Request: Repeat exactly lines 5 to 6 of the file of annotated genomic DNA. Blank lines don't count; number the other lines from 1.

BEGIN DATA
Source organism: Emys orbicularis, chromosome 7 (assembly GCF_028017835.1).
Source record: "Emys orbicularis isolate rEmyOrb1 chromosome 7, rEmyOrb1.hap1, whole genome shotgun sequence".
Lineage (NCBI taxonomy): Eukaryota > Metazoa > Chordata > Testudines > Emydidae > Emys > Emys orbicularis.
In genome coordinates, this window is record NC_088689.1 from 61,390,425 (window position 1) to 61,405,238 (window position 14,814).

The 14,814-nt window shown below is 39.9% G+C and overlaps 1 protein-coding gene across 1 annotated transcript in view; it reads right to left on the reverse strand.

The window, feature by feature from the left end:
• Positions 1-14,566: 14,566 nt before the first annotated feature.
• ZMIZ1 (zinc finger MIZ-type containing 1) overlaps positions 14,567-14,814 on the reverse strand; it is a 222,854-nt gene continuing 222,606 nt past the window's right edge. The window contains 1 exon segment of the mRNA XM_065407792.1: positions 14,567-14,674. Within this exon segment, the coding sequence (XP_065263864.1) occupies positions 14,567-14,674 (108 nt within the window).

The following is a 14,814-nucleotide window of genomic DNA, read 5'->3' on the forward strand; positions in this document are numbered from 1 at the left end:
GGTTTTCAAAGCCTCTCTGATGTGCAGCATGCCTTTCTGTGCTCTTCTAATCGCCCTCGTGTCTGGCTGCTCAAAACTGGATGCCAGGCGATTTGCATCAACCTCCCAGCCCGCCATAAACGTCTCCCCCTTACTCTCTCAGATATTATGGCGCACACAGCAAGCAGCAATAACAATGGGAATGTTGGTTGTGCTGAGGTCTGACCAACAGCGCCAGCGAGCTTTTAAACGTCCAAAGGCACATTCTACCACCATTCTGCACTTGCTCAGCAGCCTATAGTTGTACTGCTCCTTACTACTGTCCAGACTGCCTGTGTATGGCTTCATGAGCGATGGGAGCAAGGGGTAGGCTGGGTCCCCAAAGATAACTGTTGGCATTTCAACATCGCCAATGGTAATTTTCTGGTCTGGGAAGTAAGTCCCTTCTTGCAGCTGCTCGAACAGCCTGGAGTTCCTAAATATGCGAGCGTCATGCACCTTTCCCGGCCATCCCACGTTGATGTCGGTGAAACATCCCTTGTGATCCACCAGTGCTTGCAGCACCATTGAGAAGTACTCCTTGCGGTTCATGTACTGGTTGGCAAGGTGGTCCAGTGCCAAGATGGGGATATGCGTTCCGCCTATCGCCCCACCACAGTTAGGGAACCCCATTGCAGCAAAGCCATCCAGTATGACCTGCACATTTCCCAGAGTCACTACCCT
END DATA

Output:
The 14,814-nt window shown below is 39.9% G+C and overlaps 1 protein-coding gene across 1 annotated transcript in view; it reads right to left on the reverse strand.

The window, feature by feature from the left end: